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ARS Home » Plains Area » Sidney, Montana » Northern Plains Agricultural Research Laboratory » Agricultural Systems Research » Research » Publications at this Location » Publication #153853


item Anderson, Gerald

Submitted to: International Journal of Remote Sensing
Publication Type: Peer Reviewed Journal
Publication Acceptance Date: 5/7/2004
Publication Date: 12/12/2004
Citation: Peleg, K., Anderson, G.L., Yang, C. 2005. Repeatability of hyperspectral imaging systems - quantification and improvement. International Journal of Remote Sensing. 26(1):115-139.

Interpretive Summary: Remote sensing technology as evolved dramatically over the past decade. Products like hyperspectral imaging systems, which image an area in many different light wavelengths, are now available from the commercial sector. These tools represent a giant leap forward in remote sensing technology, however, these 'turn-key' systems often have problems that can confound their use for specific purposes. This paper looks at the problem of repeatability or the ability of two or more images taken of the same target to product the same numbers in all wavelengths. Methods are developed to test repeatability and solutions are provided that can improve the quality of the data.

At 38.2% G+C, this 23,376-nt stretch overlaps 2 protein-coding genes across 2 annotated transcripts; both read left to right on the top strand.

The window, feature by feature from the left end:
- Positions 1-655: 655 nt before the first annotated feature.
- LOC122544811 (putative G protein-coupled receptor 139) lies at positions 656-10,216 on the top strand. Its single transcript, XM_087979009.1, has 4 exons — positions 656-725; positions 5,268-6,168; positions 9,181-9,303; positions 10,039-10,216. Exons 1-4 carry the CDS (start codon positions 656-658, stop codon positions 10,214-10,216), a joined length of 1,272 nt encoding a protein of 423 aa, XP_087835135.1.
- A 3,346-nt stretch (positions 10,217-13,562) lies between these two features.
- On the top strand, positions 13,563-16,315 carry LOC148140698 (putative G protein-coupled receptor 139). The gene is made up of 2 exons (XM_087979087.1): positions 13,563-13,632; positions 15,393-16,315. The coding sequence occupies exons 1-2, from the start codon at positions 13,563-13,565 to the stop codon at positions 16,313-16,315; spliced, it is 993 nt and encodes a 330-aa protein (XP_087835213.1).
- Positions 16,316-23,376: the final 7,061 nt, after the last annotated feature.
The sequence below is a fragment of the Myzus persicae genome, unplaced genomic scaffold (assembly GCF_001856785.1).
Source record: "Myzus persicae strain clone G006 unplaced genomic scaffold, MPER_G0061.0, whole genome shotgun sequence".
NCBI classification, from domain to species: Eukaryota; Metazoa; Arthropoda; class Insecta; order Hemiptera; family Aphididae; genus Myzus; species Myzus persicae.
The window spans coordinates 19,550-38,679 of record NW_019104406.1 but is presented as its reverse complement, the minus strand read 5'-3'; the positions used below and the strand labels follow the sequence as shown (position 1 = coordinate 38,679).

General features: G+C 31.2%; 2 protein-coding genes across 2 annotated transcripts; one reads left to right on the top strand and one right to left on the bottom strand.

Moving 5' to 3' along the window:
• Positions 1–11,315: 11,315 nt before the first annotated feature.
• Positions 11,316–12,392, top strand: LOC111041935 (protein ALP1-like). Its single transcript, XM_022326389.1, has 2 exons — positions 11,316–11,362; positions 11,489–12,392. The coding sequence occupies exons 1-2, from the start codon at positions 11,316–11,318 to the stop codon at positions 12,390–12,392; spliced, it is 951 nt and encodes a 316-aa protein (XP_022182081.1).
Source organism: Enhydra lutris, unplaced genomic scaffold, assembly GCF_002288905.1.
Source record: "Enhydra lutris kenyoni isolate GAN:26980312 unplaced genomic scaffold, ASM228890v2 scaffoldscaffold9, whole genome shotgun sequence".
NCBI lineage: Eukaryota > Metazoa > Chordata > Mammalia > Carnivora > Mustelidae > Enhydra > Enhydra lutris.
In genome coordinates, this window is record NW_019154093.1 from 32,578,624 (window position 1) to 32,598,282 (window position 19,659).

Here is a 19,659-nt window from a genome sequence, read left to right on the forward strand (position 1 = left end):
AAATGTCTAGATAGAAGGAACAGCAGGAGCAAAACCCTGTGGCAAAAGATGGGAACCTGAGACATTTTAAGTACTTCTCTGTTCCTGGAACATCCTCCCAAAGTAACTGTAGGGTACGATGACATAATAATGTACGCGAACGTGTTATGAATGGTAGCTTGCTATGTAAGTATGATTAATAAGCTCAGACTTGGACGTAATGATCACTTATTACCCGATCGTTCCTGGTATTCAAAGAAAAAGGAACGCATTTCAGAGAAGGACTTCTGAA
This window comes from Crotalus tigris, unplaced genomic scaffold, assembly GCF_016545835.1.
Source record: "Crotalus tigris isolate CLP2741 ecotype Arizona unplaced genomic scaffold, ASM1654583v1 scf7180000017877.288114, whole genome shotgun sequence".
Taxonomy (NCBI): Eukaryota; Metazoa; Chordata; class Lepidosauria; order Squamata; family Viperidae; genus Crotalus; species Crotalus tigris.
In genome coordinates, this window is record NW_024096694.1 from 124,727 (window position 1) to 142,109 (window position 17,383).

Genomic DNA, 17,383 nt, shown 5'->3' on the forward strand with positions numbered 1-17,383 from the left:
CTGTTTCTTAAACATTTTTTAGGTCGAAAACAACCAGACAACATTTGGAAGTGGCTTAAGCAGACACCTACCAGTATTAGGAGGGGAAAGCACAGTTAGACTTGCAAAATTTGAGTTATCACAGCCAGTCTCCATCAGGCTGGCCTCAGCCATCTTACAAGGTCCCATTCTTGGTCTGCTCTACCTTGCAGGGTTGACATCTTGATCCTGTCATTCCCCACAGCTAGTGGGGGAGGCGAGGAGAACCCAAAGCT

Technical Abstract: This paper addresses a generic problem in remote sensing by aerial hyperspectral imaging systems, that is, very low spatial and spectral repeatability of image cubes. Most analysts are either unaware of this problem or just ignore it. Hyperspectral image cubes acquired in consecutive flights over the same target should ideally be identical. In practice, two consecutive flights over the same target usually yield significant differences between the image cubes. These differences are due to variations in: target characteristics, solar illumination, atmospheric conditions and errors of the imaging system proper. Manufacturers of remote sensing imaging systems use sophisticated equipment to accurately calibrate their instruments, using optimal illumination and constant environment conditions. From a user's perspective, these calibration procedures are only of marginal interest because repeatability is 'target dependent'. The analyst of hyperspectral imagery is primarily interested in the reliability of the end product, i.e. the repeatability of two image cubes consecutively acquired over the same target, after radiometric calibration, geo-referencing and atmospheric corrections. Clearly, when the non-repeatability variance is similar in magnitude to the variance of the spectral or spatial information of interest, it would be impossible to use it for classification or quantification prediction modeling. We present a simple approach for objective assessment of spatial and spectral repeatability by multiple image cube acquisitions, wherein the imaging system views a Barium Sulfate (BaSO4) painted panel illuminated by a Halogen lamp and by consecutive flights over a reference target. The data analysis is based on several indexes, which were developed for quantifying the spectral and spatial repeatability of hyperspectral image cubes and for detecting outlier voxels. The spectral repeatability information can be used to average less repeatable spectral bands or to exclude them from the analysis. The spatial repeatability information may be used for identifying less repeatable regions of the target. Outlier voxels should be excluded from the analysis because they are grossly erroneous data. Modus operandi for image cube acquisitions is provided, whereby the repeatability may be improved. Spatial and spectral averaging algorithms and software were developed for increasing the repeatability of image cubes in post-processing.